There is a scientific data format that I would like to read and write in Rust. The format is based on JSON, but readers/writers are encouraged to read zipped JSON files as well. As far as I can tell, zip-rs is the most complete library in Rust. Is this correct? Is it suitable for heavy-duty use (i.e. bug free, reasonably performant, etc.)? The documentation is a little light in places, and the version number is rather low, suggesting a more alpha-quality library than I might like.
Or it could indicate that the library quickly converged on something good enough and few version bumps were needed. It’s hard to say from just the version number.
I would suggest looking at code that uses
zip and seeing what that code does and how heavily it uses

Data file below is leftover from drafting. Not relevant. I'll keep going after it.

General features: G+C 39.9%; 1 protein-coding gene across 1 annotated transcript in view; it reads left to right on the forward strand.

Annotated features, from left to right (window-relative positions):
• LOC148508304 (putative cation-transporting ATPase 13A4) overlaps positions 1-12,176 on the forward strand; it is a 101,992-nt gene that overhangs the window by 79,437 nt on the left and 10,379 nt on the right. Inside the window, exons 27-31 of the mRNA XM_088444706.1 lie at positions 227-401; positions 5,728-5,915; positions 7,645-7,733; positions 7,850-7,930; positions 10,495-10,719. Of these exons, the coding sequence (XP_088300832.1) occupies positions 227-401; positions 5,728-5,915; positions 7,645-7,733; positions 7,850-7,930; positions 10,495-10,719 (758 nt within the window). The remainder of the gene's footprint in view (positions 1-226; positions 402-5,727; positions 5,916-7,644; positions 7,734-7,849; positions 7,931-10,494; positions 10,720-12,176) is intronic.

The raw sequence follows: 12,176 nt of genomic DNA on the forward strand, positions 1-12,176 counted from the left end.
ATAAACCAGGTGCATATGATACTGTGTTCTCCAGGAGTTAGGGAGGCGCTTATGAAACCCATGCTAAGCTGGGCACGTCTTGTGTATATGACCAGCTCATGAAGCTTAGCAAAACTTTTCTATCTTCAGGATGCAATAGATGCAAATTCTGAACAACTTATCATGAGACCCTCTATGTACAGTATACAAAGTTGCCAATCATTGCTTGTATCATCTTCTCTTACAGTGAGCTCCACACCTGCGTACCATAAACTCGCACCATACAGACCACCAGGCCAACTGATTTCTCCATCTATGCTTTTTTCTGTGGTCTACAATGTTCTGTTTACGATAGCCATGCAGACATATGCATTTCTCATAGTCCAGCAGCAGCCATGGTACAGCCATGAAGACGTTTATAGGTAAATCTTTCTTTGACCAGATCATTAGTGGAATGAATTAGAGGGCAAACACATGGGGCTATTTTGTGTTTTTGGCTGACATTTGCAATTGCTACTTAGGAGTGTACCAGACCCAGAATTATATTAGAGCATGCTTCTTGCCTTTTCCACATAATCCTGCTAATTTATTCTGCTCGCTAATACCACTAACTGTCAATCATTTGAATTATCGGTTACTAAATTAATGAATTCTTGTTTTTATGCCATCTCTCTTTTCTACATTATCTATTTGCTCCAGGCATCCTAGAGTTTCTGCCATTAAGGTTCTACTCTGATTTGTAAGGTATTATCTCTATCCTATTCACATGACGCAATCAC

zip. Sadly crates.io does not have a reverse dependencies lookup, but GitHub’s code search is good for this.
(I am not yet taking a position on the fitness for purpose of
It’s there, it’s just not easy to discover. I wouldn’t know about it if I hadn’t already seen it used before. A Google search for “crates reverse dependencies” brings up this issue as the first result, or at least it does for me.
On that list, Amethyst and Hematite stand out. I wouldn’t necessarily say that being used by experimental game dev projects means it’s production-ready, but if it’s good enough for them then it’s probably fine for OP’s purposes.